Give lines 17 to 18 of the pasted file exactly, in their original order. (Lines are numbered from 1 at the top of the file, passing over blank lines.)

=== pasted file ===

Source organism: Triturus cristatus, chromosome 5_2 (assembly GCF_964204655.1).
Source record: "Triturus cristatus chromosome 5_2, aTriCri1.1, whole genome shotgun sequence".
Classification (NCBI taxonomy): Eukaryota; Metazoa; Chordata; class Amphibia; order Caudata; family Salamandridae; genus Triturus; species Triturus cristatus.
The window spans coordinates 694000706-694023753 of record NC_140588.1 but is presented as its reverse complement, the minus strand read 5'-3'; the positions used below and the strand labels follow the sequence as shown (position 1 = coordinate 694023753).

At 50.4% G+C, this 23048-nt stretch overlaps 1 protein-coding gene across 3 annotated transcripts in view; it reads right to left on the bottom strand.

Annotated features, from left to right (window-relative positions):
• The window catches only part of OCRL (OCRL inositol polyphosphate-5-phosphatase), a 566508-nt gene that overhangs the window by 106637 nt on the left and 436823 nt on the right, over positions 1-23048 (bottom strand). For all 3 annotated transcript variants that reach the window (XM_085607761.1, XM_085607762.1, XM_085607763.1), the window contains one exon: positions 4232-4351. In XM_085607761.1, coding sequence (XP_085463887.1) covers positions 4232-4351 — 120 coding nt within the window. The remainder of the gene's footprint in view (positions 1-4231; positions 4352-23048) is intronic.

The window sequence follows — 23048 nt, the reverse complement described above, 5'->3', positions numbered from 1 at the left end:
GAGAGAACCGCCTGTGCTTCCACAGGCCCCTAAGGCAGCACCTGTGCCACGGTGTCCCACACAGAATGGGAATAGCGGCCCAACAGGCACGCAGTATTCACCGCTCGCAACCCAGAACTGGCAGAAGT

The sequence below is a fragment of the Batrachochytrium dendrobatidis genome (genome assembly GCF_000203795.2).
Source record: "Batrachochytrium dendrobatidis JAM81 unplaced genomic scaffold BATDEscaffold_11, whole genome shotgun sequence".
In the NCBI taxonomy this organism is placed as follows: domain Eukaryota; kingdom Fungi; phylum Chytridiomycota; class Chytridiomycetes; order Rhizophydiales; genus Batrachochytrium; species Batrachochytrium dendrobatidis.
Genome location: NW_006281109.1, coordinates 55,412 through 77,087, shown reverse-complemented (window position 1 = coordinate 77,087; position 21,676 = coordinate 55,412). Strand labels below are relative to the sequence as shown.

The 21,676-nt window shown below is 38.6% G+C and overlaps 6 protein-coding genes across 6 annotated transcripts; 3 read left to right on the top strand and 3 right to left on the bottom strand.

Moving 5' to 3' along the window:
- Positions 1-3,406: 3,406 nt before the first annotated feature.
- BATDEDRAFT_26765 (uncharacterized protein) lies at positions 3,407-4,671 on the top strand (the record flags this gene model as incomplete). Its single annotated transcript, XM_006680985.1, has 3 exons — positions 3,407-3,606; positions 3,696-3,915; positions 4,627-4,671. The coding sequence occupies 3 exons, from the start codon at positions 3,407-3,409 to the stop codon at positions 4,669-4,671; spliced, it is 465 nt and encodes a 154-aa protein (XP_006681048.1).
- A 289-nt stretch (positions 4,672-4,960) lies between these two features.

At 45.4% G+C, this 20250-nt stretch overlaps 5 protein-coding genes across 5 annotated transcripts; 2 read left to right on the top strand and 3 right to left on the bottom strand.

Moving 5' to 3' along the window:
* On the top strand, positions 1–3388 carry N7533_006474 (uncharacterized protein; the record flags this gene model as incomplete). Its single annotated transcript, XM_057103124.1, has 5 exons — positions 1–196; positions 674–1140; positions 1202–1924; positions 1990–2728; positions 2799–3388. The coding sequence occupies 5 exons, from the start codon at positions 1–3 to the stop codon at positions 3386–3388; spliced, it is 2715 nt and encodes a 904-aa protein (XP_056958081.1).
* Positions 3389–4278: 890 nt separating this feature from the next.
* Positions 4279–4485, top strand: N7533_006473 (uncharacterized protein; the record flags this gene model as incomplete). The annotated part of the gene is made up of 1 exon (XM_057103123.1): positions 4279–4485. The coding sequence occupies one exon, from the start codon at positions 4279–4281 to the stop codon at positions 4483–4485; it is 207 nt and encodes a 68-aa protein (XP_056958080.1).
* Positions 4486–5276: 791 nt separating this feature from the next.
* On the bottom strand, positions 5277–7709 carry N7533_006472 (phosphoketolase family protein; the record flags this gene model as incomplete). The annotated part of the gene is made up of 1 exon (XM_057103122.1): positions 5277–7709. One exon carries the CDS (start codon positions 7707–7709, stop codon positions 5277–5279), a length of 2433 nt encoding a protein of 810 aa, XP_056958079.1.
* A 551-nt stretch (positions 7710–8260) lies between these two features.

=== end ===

- BATDEDRAFT_26765 (uncharacterized protein) lies at positions 3,407-4,671 on the top strand (the record flags this gene model as incomplete). Its single annotated transcript, XM_006680985.1, has 3 exons — positions 3,407-3,606; positions 3,696-3,915; positions 4,627-4,671. The coding sequence occupies 3 exons, from the start codon at positions 3,407-3,409 to the stop codon at positions 4,669-4,671; spliced, it is 465 nt and encodes a 154-aa protein (XP_006681048.1).
- A 289-nt stretch (positions 4,672-4,960) lies between these two features.